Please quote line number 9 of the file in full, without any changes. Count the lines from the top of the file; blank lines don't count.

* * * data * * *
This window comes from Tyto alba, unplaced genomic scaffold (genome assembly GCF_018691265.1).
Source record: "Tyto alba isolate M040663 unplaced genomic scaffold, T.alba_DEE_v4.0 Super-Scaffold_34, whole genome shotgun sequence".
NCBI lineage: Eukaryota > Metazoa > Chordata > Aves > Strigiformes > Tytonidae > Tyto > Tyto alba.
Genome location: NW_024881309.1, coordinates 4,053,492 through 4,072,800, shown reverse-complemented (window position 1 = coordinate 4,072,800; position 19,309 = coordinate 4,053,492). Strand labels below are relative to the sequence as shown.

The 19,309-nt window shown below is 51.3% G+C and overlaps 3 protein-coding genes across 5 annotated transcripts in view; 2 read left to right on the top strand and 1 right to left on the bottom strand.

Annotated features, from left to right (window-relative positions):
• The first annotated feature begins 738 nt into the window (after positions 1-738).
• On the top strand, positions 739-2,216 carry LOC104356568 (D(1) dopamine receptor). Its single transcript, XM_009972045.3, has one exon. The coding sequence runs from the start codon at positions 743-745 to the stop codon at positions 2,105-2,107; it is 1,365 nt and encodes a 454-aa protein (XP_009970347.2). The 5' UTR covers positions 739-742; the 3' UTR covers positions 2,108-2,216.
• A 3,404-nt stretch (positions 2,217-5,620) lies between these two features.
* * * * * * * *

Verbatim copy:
• A 3,404-nt stretch (positions 2,217-5,620) lies between these two features.